Crafting a "Partly National, Partly Federal" Government
Major Themes at the Constitutional Convention
Should the legislative branch represent the states or the people?
The Virginia Plan, introduced on May 29, was “wholly national.” Of particular importance is the absence of any structural representation for the states. According to Resolutions 3, 4, and 5, the general government would have a bicameral legislative structure with neither branch elected by the states and with neither representing the states.
On June 11, the delegates overwhelmingly agreed that the upper house should be based on population and elected by the people. By a narrow 6-5 vote, the delegates rejected a proposal by Roger Sherman that supported popular representation in the upper house and equal representation for the states in the lower branch (the Senate). In reaction to this vote, William Paterson on June 15 submitted the New Jersey Plan, one that scrapped all the popular representation provisions of the Virginia Plan.
On 19 June, the New Jersey Plan was defeated 7-3-1. For the remainder of June, however, the delegates returned repeatedly to the compromise proposal of June 11. And on June 29, Ellsworth reintroduced the motion of June 11: proportional representation for the states in the upper house with equal representation in the lower house.
How were the delegates able to find an acceptable compromise on representation?
For the first time, the case for the representation of the states was elevated from one of convenience to one of principle. Ellsworth declared, “We were partly national; partly federal. He trusted that on this middle ground a compromise would take place.” On June 30, the youngest delegate, Jonathan Dayton of New Jersey—until then a pretty staunch nationalist—spoke for the first time: “We were partly federal, partly national in our Union,” he declared. “And he did not see why the Govt. might (not) in some respects operate on the States, in others on the people.”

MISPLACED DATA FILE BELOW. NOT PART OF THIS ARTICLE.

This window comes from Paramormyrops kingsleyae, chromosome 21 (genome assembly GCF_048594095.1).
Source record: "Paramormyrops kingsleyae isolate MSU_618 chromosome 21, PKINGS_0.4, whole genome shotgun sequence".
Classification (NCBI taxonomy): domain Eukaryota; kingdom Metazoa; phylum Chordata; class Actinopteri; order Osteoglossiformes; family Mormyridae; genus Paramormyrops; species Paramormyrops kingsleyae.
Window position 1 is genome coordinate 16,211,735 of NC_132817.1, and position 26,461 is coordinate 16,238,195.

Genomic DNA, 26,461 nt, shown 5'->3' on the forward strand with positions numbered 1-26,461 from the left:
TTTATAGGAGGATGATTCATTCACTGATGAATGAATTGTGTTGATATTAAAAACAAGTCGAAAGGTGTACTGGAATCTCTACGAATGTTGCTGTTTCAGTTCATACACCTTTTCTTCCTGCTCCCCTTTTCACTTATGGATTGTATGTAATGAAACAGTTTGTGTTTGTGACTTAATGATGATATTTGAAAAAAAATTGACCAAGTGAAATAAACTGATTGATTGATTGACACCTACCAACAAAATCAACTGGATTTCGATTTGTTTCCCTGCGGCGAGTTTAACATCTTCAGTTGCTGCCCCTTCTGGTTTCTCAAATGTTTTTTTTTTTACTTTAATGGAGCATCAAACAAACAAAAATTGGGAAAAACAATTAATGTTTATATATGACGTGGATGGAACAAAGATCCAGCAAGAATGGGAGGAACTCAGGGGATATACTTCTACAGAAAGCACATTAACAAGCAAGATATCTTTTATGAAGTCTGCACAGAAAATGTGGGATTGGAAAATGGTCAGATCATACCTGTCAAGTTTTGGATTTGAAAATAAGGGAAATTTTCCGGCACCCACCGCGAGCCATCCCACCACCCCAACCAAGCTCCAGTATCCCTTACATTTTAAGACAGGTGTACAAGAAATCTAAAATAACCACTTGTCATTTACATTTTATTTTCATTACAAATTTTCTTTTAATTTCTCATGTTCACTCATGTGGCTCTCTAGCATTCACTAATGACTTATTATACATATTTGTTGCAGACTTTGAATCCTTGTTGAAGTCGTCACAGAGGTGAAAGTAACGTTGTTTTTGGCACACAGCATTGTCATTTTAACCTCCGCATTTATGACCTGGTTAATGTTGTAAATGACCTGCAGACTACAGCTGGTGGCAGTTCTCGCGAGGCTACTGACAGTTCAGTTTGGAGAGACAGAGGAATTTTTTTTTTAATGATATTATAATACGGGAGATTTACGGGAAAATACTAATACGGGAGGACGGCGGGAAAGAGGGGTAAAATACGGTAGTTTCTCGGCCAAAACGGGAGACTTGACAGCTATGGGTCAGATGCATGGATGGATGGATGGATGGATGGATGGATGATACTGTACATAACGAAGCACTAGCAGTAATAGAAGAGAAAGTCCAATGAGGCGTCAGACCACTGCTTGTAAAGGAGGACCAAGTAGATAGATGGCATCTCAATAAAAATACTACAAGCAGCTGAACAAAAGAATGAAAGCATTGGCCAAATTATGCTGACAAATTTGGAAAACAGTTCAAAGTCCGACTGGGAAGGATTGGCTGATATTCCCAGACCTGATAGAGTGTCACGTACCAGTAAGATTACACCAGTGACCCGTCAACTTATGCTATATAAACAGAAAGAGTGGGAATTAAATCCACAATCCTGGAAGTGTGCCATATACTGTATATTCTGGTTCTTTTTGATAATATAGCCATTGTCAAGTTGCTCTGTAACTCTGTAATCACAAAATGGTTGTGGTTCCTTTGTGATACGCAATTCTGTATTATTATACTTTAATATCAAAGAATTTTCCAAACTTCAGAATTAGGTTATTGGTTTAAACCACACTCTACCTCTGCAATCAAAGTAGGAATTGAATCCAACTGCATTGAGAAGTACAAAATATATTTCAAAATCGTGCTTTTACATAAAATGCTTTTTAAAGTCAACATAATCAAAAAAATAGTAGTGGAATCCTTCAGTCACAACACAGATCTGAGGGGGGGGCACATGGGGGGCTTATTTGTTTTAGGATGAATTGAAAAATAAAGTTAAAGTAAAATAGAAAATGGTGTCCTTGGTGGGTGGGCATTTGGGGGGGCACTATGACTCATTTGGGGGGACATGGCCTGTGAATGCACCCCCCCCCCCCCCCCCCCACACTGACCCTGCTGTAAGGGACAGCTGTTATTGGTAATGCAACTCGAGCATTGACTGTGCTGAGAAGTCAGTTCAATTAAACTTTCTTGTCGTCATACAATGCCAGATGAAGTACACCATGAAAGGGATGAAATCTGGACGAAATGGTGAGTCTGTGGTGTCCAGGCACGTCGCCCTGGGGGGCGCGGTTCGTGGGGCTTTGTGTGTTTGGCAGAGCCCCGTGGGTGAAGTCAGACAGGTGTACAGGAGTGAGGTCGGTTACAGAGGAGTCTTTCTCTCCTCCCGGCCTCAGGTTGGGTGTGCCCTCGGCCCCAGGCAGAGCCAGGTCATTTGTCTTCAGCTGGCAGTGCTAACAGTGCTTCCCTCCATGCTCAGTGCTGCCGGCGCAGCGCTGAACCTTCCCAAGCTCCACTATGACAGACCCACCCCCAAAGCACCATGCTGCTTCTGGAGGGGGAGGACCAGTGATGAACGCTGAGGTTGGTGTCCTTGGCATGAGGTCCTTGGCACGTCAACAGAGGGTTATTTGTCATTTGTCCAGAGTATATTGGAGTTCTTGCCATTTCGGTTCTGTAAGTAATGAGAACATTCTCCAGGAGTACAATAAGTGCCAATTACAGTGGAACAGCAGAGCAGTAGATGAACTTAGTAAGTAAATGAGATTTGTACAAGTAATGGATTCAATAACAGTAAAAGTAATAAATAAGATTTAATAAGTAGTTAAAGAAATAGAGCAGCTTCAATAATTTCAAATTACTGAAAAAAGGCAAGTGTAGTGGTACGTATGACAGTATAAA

On July 2, the Ellsworth proposal was defeated on a tie vote: 5-5-1. Nevertheless, a Committee of 11—one delegate from each state—was created to seek a compromise on the representation question. The composition of the committee reveals that Madison’s attempt to exclude the states from the structure of the general government had been halted in its tracks. Gerry was chosen over King from Massachusetts, Yates over Hamilton from New York, Franklin over Wilson from Pennsylvania, Davie over Williamson from North Carolina, Rutledge over Pinckney from South Carolina, and Mason over Madison from Virginia.
What role did the Gerry Committee play?
From July 5 to July 7, the Gerry Committee debated equal representation for the states in the Senate and popular representation in the House. We need to put theoretical niceties to one side, Gerry said, and think about “accommodation.” “We were… in a peculiar situation. We were neither the same Nation nor different Nations. If no compromise should take place what will be the consequence[?]”Mason concurred: “There must be some accommodation.” Paterson, also on the committee, urged adoption of the report for “there was no other ground of accommodation.”
The key to the compromise was winning over such former wholly national supporters as Gerry and Mason. An often-overlooked component of the Compromise was the agreement that money bills would originate in the House and could not be amended in the Senate. This feature was vital in winning over Mason and Gerry, as well as Randolph who introduced the wholly national Virginia Plan. These three delegates were willing to buy into the partly national (popular representation in the House), partly federal (equal representation for the states in the Senate) arrangement if the principle of no taxation without popular representation was adhered to.
On July 16, the delegates agreed (5-4-1) to the Gerry Committee Report, also known as the Connecticut Compromise. The losing delegates, Madison, Wilson, G. Morris, Pinckney, and King, decided not to challenge the outcome.